As the number of commuters grew over the years, the number of people needing cars increased, and the volume of cars and trucks in turn changed cities and transformed shopping because if you are driving everywhere, you, of course, need somewhere to park.
“The first enclosed (shopping) mall was established in 1956 in Minneapolis,” according to the World Atlas, “and their growth followed the migration of population out of cities to the suburbs. The growth of shopping malls paralleled the growth of automobiles.
“There were 4,500 malls in 1960 accounting for 14 percent of all retail sales in the US. In 1975, there were 30,000 malls accounting for more than 50 percent of the retail dollars spent.”
Sam Walton took the 1956 mall concept, added discount pricing, and in 1962 opened the first Walmart because, according to a company history, opened a store in the northwest corner of Arkansas because, according to a company history, his wife “Helen wanted small-town living, and Sam could take advantage of the different hunting seasons that living at the corner of four states had to offer.”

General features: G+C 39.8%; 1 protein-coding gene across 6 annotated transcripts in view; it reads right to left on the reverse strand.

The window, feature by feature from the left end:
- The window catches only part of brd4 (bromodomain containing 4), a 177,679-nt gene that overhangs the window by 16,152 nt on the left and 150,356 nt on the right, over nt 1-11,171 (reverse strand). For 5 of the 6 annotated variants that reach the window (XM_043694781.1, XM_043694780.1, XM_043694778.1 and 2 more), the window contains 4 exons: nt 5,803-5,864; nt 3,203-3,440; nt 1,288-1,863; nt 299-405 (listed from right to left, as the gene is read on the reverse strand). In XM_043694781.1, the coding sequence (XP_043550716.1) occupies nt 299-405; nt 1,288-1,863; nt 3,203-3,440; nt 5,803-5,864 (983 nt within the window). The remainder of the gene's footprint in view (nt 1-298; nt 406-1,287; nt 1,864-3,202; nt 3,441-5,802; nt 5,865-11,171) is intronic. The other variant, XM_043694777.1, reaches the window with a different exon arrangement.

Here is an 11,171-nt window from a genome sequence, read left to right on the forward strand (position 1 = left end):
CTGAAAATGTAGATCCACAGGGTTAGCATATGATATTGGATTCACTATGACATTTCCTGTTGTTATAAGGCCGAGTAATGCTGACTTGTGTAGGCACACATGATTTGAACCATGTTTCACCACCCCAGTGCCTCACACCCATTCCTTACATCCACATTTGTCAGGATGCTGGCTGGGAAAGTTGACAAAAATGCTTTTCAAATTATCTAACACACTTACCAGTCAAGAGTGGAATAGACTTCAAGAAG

Plenty of companies would come to mimic the Walmart model in the years to follow, leading to the death of a lot of neighborhood businesses as ever more Americans drove somewhere to do their shopping.
And the more people drove, the greater the demand for more and bigger roadways to accommodate all the cars and trucks, a demand that hasn’t diminished to this day because all the roads made it harder and harder to get around anyway except by motor vehicle.
Most American families had a car in 1960, according to The Geography of Transport Systems, but the number of them with more than one car was equal to the 22 percent of Americans still living without a car.
By 2020, the number of households without a car was down to 8.5 percent, and the website reported, “the number of households with two or more cars has increased substantially, from 22 percent in 1960 to 59 percent in 2020.”
In a lot of American homes today, mom has an SUV; dad has a car or truck; and one or more teenagers have some sort of motor vehicle. And most family members use that vehicle like most Americans once used the bicycle to get themselves around town.